Speculation in a market where rents are no where near those required to cover carrying costs, by any measure, is fueled by one thing; price appreciation.

    Never mind price corrections. I suspect that should there be even a significant reduction of the rate of appreciation, many speculators that have no emotional attachment to their homes, will bail. Therein lies the second canary in the coal mine, the first being prices deteriorating in the burbs.

  71. Anonymous

    “B ill Good prefers a young audience.”

    Does he have a choice?

    Beat hangin out at school grounds.

  72. Mr. Maxwell

    Rob – “Let’s face it: if you’re just going to speculate on rising prices, why not buy something already standing and at least collect some rent while you’re waiting?”

    Because you’re a clever speculator who knows renting doesn’t make sense with high ratio financing. You are putting down a small deposit on a presale with no obligation to close for many months during which time you will make tens of thousands of dollar of appreciation doing nothing. It has been working so far…..

  73. View

    Domus

    Bosa City Gate above Main and Terminal has larger house size rooms, if you don’t mind the location.

  74. Whybuywhenucanrent

    Anyone know why the banks are tanking in aftermarket trading?

    On the NYSE,
    HSBC, up $3.51 during day, down 3.97 aftermarket
    TD, up $3.50 during the day, down 4.65 aftermarket
    CIBC, up $4.47 during day, down $2.95 aftermarket

    As per midnight pacific time at quote.yahoo.com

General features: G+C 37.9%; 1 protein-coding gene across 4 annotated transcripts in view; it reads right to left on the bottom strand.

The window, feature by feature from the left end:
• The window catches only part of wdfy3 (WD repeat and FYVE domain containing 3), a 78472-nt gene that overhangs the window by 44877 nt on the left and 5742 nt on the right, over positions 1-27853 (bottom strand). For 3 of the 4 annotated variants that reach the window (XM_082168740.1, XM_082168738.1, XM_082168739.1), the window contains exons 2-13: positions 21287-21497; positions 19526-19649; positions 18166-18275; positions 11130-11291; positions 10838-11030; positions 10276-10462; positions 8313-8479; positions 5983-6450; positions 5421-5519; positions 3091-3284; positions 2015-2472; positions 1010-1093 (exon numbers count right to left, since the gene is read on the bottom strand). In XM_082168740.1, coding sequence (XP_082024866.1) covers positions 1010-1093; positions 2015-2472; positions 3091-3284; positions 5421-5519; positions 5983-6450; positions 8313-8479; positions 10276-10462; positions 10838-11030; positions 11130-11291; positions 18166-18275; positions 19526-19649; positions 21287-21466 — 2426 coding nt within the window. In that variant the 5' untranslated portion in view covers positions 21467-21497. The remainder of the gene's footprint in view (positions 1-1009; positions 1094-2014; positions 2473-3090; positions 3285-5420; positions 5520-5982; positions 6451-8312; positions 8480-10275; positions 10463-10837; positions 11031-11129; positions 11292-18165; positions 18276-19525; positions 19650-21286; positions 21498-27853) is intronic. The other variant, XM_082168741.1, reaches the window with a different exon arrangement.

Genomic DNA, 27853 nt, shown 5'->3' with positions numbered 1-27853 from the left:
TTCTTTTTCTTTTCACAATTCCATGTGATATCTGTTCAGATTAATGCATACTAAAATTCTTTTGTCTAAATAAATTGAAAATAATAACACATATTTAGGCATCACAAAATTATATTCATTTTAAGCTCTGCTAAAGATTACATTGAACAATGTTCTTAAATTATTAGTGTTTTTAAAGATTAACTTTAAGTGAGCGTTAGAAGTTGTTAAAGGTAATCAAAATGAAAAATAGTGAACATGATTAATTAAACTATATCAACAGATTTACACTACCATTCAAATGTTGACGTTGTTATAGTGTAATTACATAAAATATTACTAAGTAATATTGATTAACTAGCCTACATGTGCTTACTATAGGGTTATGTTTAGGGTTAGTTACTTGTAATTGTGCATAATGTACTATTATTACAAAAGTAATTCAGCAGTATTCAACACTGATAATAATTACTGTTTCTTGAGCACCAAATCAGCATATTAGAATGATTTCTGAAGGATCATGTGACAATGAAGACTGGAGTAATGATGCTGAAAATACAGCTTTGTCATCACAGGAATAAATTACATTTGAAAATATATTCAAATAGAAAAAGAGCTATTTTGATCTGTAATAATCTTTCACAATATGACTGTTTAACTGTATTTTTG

75. blueskies

    Anyone know why the banks are tanking in aftermarket trading?

    still waters run deep…..

    after closer inspection the remedies were found to be wanting.

    tomorrows’ markets will be down… again

  76. coco

    Catching up on some of the threads. Interesting comments that people would buy real estate if the stock market is jittery.

    Will the consumer still have an appetite to buy Vancouver properties at these price levels when they see other countries falling house prices, the stock market declining and the word “recession” being thrown about?

    A lot of Asians are risk takers, stock market, gambling, etc. If the stock market tanks, will they hold on to their investment properties or cash in on their profits?

    I think the biggest question that no one seems to know the exact answer to is….How many speculators are out there and how many properties can flood the market at once if people get spooked or decide to cash in?

  77. coco

    RBC housing affordability forecast

    http://tinyurl.com/2oxgpg

    (they expect list/sell ratios to slow here due to a further erosion in affordability, they think we reached a stress point peak in prices late last year)

  78. coco

    Credit crunch dries up lending pool

    http://tinyurl.com/23lro6

  79. coco

    Toronto-Dominion Bank wants employees to cut back on their expenses

    http://tinyurl.com/yp3n3s

  80. coco

    Earnings growth expected to stall at Canadian banks

    http://tinyurl.com/yosy8l

  81. coco

    Above three stories on Canadian banks contradict themselves. Money available for lending, but cut back on your expenses and earnings growth expected to stall.

    How will extra money be available for loans if earnings stall and subprime writedowns continue?

    Interesting times.

  82. coco

    I just returned from Seattle. I was suppose to head to CA, but that will be later.

    My U.S. travels have been interesting and seeing the differences in the strength of the economies in New York, Seattle and Las Vegas.